In March, five students in Linglestown Elementary’s gifted program were given a special assignment. Their classmate, Sophia, is non-verbal and uses a speaker to communicate basic words.
But it was hard for Sophia to know which button she was actually pushing.
“Our goal was to make it so Sophia was able to tell where the button was, so she wasn’t just putting her hand over and not knowing where the button was,” said 5th grader Sam Laeder.
The group came up with four prototypes for Sophia to test, using the school’s new 3-D printer. The fourth time was the charm, as they developed a successful addition to her device.
“I felt like we had accomplished something big and it felt really good to help Sophia with her device,” said 5th grader Andrew Gergal.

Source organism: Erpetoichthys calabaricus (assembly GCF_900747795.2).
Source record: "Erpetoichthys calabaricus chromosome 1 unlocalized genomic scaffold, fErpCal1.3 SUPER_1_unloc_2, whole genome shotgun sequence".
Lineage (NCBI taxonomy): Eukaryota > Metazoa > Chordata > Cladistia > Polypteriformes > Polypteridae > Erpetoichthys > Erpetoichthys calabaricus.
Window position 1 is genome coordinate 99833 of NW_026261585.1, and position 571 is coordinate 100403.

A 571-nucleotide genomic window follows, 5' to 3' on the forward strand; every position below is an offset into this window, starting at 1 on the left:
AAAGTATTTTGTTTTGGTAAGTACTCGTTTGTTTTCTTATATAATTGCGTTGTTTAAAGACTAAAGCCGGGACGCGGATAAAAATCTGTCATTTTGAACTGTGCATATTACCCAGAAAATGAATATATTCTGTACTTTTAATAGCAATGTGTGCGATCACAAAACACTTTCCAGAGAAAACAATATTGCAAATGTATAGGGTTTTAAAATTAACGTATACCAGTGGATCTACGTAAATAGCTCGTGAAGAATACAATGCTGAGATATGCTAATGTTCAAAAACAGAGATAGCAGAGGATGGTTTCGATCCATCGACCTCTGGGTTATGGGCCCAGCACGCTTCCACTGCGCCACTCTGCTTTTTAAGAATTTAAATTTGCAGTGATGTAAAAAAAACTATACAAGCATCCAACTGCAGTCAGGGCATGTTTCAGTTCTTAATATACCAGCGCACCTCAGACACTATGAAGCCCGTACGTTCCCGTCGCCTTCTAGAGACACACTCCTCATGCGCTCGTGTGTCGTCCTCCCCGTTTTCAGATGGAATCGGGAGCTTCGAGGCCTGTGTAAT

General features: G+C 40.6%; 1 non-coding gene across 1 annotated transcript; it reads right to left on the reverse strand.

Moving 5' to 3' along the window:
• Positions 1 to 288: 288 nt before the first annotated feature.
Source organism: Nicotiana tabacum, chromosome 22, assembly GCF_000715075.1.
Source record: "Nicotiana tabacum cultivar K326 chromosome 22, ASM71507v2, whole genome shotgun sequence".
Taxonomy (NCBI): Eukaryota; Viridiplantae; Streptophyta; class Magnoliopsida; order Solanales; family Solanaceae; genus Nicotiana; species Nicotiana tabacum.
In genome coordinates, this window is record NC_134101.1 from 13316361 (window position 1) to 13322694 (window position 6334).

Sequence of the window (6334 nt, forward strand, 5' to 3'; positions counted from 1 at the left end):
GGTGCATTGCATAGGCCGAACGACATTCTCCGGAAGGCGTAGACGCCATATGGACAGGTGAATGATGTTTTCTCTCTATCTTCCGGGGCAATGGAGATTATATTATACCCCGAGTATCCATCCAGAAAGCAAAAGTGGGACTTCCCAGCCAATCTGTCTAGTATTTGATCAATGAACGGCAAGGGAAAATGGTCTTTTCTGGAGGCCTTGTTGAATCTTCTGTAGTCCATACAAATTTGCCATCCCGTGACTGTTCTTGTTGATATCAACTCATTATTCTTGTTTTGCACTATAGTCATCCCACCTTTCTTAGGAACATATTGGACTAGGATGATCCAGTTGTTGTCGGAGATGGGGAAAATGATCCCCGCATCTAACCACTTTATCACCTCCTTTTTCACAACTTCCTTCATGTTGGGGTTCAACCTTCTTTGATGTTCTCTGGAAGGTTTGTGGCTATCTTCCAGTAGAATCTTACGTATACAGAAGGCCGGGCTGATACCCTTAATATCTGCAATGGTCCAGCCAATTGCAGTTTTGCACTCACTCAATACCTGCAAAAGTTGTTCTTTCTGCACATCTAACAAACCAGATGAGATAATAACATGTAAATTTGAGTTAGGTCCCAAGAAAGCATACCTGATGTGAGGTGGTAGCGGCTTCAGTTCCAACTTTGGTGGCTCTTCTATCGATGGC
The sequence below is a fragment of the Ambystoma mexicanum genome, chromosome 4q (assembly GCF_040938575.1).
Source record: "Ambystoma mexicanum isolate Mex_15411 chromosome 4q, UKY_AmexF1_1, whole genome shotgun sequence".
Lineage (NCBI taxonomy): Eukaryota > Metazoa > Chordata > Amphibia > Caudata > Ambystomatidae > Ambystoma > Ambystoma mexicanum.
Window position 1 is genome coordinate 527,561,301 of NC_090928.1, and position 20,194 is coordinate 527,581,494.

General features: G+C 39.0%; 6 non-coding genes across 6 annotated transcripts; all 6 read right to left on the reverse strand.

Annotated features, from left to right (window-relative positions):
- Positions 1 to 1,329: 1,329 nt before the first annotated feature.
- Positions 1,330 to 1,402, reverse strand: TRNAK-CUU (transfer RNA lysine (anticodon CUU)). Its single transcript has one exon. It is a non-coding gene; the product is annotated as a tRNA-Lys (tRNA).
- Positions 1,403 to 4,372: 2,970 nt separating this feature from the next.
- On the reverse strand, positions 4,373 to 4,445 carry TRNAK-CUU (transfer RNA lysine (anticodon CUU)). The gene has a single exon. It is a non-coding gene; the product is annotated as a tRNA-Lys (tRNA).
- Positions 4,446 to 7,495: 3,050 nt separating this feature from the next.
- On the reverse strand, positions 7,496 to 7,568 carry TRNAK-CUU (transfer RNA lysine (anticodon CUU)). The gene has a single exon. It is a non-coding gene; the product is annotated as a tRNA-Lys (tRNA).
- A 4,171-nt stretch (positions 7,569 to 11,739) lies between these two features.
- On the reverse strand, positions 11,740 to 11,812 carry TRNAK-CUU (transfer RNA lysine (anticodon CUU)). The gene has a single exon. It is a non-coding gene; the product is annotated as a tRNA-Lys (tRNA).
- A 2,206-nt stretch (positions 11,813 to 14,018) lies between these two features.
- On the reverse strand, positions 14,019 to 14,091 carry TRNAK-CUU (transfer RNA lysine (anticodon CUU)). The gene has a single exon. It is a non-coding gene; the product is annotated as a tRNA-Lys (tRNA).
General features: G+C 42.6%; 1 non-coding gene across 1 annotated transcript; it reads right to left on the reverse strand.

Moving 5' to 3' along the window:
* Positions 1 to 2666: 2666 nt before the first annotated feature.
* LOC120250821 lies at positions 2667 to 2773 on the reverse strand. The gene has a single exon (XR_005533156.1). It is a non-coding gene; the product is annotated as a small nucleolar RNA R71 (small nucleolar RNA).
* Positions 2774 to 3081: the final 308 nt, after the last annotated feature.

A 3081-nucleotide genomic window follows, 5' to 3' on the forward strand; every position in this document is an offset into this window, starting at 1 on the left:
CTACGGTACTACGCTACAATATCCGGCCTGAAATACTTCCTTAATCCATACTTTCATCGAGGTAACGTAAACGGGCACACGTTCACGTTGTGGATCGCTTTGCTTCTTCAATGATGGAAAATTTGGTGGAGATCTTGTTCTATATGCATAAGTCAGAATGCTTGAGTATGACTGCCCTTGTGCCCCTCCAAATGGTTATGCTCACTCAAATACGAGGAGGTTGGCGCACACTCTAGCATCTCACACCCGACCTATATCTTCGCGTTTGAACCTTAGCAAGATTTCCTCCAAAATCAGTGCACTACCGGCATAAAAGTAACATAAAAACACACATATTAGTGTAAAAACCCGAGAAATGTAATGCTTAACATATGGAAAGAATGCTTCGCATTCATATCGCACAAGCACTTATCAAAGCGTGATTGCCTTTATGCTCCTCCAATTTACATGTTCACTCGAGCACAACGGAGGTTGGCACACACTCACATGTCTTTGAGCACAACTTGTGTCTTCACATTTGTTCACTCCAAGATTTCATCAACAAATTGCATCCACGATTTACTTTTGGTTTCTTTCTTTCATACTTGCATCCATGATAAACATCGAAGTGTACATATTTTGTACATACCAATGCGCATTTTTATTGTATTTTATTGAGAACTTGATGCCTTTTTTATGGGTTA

Sophia’s teacher, Jessica Muchoney, says the design is helping her navigate the device. It’s also unlike anything available on the market.
“It’s the most heartwarming experience I think I have had so far in my career,” Muchoney said. “It just helps her feel a little bit more difference around the buttons and the original plastic grid that was around the device, and it helps elevate her hand a little bit so it doesn’t lay flat on the device and activate buttons she didn’t intend to.”
The project was led by gifted support teacher Adrienne Burns.
“I knew they were able to take on the challenge of real-world problem solving,” she said. “And to know we were able to take a technology and have 10 and 11 year olds figure this out and really create something that will be a positive difference for somebody’s life, that’s a teacher’s dream.”
“The feeling of accomplishment was a big feeling because we know we changed someone’s life and it will help them,” Laeder said .